Sutton and associates compared MRIs of lipomyelomeningocele and tethered cord with operative findings in 25 patients who were diagnosed with lipomyelomeningocele, tethered cord, or both. In 8 patients, postoperative MRIs were compared with the preoperative studies; of those 8 patients, 5 were in stable condition. This review revealed 1 false-negative MRI result and 4 MRIs on which the relationship of the lipoma to the conus or filum was not demonstrated accurately. In 6 patients, incidental intramedullary cystic lesions at the conus were identified on MRIs. All 8 postoperative MRIs (obtained at 1 mo to 2 y) demonstrated no change in the level of the conus, as compared with the preoperative study.
MRI is an accurate screening modality in the initial diagnosis of occult spinal dysraphism. MRI was not useful in the postoperative evaluation of lipomyelomeningocele and tethered cord because the caudal, posterior displacement of the conus was unchanged in all studies.
Normal nerve roots of the cauda equina may simulate low conus on sagittal MRIs. MRI accurately depicts the extent of syringohydromyelia, which may clinically mimic a tethered cord. Despite surgical repair, postoperative ascent of the conus medullaris is seldom seen on subsequent MRIs.
It is possible to perform spinal ultrasonography in the newborn, owing to the lack of ossification of the predominantly cartilaginous posterior elements of the spine. Spinal sonography is usually not possible after the age of 6 months except in cases of a persistent posterior spinal defect; in such cases, sonography may be performed at any age (see the images below). [20, 21]
In the neonate, the cord appears as a tubular hypoechoic structure with hyperechoic walls. The central canal is hyperechoic. The cord position is dependent. The subarachnoid space around the cord is echo poor. In the neonate, the conus medullaris is smooth and tapering and lies above the middle of L2; the range varies from D10 to L2-L3. The cauda equina is seen as echogenic lines surrounding a hyperechoic filum terminale with dependent positioning.
The normal filum terminale is 1.0-1.5 mm in diameter. The vertebral bodies are seen as echogenic segmental structures lying anterior to the spinal cord. In the normal infant, the cord lies one third to one half the distance between the anterior and posterior walls of the spinal canal. There is normal pulsatile movement of the cord. When the cord is viewed axially, it appears round to oval and is surrounded by the fluid-filled subarachnoid space. The cord is fixed within the spinal canal by the dentate ligaments, which pass laterally from the cord. Below L2, the echogenic nerve roots are identified with a vertical or oblique orientation.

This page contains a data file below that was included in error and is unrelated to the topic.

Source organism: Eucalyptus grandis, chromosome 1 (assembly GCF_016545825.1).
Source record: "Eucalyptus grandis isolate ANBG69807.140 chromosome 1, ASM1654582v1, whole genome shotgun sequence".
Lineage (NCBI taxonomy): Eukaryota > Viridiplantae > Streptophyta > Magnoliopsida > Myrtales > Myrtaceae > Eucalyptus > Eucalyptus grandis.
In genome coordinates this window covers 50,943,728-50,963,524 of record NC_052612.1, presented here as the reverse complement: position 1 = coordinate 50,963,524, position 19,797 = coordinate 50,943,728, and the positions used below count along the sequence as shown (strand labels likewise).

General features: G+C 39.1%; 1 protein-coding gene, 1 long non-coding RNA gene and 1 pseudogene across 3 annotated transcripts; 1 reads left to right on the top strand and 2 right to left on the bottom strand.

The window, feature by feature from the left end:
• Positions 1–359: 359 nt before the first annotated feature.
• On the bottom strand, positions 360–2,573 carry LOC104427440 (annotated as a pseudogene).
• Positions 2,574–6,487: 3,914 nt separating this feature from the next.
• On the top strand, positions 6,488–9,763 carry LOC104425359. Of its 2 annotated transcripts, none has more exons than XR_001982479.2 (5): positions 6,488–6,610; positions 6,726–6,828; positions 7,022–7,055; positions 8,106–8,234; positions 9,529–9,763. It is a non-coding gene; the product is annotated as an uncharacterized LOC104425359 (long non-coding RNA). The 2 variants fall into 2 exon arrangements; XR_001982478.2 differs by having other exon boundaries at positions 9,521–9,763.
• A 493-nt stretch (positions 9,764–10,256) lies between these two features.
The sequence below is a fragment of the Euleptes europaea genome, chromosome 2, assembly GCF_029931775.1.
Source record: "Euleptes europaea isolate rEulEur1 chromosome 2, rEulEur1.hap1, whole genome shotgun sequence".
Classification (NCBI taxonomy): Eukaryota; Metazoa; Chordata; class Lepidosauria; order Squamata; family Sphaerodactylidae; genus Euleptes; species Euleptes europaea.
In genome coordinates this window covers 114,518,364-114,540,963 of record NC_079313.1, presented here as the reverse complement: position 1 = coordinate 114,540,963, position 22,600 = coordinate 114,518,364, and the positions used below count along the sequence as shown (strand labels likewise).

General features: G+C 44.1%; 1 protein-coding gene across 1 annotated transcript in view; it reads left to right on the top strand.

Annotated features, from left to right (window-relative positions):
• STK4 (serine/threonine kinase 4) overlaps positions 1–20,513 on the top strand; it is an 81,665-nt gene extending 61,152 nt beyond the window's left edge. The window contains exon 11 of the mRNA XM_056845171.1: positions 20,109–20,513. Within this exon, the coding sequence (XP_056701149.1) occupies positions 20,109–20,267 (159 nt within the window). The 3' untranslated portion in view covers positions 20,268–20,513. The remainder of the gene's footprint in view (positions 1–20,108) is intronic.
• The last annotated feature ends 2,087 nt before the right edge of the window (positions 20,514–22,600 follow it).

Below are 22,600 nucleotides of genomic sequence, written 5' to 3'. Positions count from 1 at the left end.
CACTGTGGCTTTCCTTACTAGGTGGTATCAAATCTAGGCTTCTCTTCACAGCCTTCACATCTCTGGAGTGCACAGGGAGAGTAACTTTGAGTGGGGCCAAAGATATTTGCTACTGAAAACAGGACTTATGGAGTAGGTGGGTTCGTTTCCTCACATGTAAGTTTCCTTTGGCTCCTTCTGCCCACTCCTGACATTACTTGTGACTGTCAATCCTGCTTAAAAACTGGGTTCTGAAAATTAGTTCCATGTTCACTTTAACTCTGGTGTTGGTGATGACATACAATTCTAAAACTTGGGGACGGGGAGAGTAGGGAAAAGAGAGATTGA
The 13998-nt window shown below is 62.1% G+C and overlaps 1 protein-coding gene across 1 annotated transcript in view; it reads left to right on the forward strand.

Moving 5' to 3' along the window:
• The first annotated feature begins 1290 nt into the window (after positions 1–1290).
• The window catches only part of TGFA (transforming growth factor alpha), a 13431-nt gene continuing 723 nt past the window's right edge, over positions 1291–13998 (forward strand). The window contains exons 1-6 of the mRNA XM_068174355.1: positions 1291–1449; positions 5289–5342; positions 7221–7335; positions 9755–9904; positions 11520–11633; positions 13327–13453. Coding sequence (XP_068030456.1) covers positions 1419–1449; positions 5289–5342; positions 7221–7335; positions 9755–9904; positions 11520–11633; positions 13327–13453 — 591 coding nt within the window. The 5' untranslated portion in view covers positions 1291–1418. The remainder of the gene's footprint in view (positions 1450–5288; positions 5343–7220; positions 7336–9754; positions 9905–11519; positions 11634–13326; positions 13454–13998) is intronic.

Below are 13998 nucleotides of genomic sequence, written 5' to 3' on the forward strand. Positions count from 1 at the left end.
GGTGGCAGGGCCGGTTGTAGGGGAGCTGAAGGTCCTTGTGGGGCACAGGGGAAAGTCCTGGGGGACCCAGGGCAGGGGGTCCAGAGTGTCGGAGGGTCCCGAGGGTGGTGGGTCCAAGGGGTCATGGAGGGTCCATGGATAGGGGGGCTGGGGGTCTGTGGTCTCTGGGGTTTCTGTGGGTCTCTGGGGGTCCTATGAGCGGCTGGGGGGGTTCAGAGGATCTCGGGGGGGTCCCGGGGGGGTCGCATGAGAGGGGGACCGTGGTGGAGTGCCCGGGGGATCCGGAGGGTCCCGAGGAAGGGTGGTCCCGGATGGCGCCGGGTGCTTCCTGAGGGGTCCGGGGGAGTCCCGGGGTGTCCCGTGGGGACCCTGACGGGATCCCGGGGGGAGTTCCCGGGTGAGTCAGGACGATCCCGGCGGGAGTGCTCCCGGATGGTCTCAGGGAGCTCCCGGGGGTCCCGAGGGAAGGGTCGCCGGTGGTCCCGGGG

The spinal cord may be depicted throughout its length, allowing visualization of the conus and free movement of the nerve roots. An absence of normal transmitted pulsations and a lack of free movement of nerve roots on sonograms suggest a tethered cord. In cases in which there is a low tethered cord, the conus is low and the spinal cord is displaced dorsally. There is lack of normal cord pulsatility, and the filum terminale is thickened to over 2 mm. The thickened filum terminale may be fibrous or lipomatous. An abnormal cord may lie in a dorsal position rather than being dependent. The clinical significance of a low cord without tethering is unknown.
In a newborn term infant, the normal conus usually lies above the level of the mid L2. In cases in which there is a skin-covered back mass, the contents of the mass may be characterized. Axial spinal sonograms readily show the 2 hemicords and the echogenic spur in cases of diastematomyelia. In cases of diastematomyelia, sonography may show the spur. A dorsal dermal sinus may be depicted as an echogenic tract deep to a hole in the skin.
It may be difficult to be confident in the sonographic findings if the tract communicates with the spinal canal. However, a low-lying cord suggests tethering by intraspinal extension of the sinus; sonograms may show abnormal echogenicity at the depth of the tract, suggesting lipoma or dermoid. Alternatively, images may show matted nerve roots, caused by arachnoiditis. No conus may be identified if the cord terminates in a lipoma.
Anterior sacral meningocele